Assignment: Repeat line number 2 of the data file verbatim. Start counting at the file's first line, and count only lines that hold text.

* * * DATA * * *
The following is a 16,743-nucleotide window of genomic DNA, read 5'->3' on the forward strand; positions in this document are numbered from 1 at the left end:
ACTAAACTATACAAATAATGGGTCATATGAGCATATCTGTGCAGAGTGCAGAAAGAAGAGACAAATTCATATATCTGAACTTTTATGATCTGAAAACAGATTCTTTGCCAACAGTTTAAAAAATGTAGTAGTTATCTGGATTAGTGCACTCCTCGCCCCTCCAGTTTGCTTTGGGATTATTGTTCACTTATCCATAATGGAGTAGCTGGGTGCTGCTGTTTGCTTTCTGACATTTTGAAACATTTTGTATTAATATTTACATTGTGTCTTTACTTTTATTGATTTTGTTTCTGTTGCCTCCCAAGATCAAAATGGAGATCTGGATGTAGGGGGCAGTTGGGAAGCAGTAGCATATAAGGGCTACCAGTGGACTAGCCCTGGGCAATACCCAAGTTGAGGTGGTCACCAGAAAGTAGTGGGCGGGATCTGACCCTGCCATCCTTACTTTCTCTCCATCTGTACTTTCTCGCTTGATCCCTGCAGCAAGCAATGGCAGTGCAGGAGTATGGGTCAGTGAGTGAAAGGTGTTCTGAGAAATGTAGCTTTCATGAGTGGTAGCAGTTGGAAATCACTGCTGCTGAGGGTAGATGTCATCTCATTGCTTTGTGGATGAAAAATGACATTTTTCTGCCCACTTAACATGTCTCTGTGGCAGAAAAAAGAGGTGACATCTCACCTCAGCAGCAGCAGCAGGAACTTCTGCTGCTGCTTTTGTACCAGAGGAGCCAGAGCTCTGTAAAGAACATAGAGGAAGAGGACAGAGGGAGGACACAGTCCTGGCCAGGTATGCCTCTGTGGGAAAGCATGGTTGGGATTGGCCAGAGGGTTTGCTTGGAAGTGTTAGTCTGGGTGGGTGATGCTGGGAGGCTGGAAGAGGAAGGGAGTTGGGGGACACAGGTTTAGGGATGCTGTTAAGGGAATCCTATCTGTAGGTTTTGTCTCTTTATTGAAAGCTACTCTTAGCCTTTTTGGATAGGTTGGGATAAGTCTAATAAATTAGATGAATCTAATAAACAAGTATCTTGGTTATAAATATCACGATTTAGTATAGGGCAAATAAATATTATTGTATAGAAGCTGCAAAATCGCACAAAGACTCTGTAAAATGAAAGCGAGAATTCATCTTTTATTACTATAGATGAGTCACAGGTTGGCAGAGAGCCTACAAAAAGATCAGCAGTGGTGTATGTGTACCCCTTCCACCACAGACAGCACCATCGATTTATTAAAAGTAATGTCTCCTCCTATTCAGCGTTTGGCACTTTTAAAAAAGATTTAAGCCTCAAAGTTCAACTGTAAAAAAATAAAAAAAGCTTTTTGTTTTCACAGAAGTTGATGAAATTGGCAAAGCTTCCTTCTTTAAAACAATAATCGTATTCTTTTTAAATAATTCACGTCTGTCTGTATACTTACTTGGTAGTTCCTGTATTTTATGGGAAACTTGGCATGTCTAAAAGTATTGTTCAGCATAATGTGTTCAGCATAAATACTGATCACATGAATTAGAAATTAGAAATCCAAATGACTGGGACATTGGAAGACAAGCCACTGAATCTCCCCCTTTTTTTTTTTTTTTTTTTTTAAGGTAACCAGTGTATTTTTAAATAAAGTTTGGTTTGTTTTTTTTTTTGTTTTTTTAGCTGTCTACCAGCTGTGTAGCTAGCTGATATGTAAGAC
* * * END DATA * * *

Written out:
ACTAAACTATACAAATAATGGGTCATATGAGCATATCTGTGCAGAGTGCAGAAAGAAGAGACAAATTCATATATCTGAACTTTTATGATCTGAAAACAGATTCTTTGCCAACAGTTTAAAAAATGTAGTAGTTATCTGGATTAGTGCACTCCTCGCCCCTCCAGTTTGCTTTGGGATTATTGTTCACTTATCCATAATGGAGTAGCTGGGTGCTGCTGTTTGCTTTCTGACATTTTGAAACATTTTGTATTAATATTTACATTGTGTCTTTACTTTTATTGATTTTGTTTCTGTTGCCTCCCAAGATCAAAATGGAGATCTGGATGTAGGGGGCAGTTGGGAAGCAGTAGCATATAAGGGCTACCAGTGGACTAGCCCTGGGCAATACCCAAGTTGAGGTGGTCACCAGAAAGTAGTGGGCGGGATCTGACCCTGCCATCCTTACTTTCTCTCCATCTGTACTTTCTCGCTTGATCCCTGCAGCAAGCAATGGCAGTGCAGGAGTATGGGTCAGTGAGTGAAAGGTGTTCTGAGAAATGTAGCTTTCATGAGTGGTAGCAGTTGGAAATCACTGCTGCTGAGGGTAGATGTCATCTCATTGCTTTGTGGATGAAAAATGACATTTTTCTGCCCACTTAACATGTCTCTGTGGCAGAAAAAAGAGGTGACATCTCACCTCAGCAGCAGCAGCAGGAACTTCTGCTGCTGCTTTTGTACCAGAGGAGCCAGAGCTCTGTAAAGAACATAGAGGAAGAGGACAGAGGGAGGACACAGTCCTGGCCAGGTATGCCTCTGTGGGAAAGCATGGTTGGGATTGGCCAGAGGGTTTGCTTGGAAGTGTTAGTCTGGGTGGGTGATGCTGGGAGGCTGGAAGAGGAAGGGAGTTGGGGGACACAGGTTTAGGGATGCTGTTAAGGGAATCCTATCTGTAGGTTTTGTCTCTTTATTGAAAGCTACTCTTAGCCTTTTTGGATAGGTTGGGATAAGTCTAATAAATTAGATGAATCTAATAAACAAGTATCTTGGTTATAAATATCACGATTTAGTATAGGGCAAATAAATATTATTGTATAGAAGCTGCAAAATCGCACAAAGACTCTGTAAAATGAAAGCGAGAATTCATCTTTTATTACTATAGATGAGTCACAGGTTGGCAGAGAGCCTACAAAAAGATCAGCAGTGGTGTATGTGTACCCCTTCCACCACAGACAGCACCATCGATTTATTAAAAGTAATGTCTCCTCCTATTCAGCGTTTGGCACTTTTAAAAAAGATTTAAGCCTCAAAGTTCAACTGTAAAAAAATAAAAAAAGCTTTTTGTTTTCACAGAAGTTGATGAAATTGGCAAAGCTTCCTTCTTTAAAACAATAATCGTATTCTTTTTAAATAATTCACGTCTGTCTGTATACTTACTTGGTAGTTCCTGTATTTTATGGGAAACTTGGCATGTCTAAAAGTATTGTTCAGCATAATGTGTTCAGCATAAATACTGATCACATGAATTAGAAATTAGAAATCCAAATGACTGGGACATTGGAAGACAAGCCACTGAATCTCCCCCTTTTTTTTTTTTTTTTTTTTTAAGGTAACCAGTGTATTTTTAAATAAAGTTTGGTTTGTTTTTTTTTTTGTTTTTTTAGCTGTCTACCAGCTGTGTAGCTAGCTGATATGTAAGAC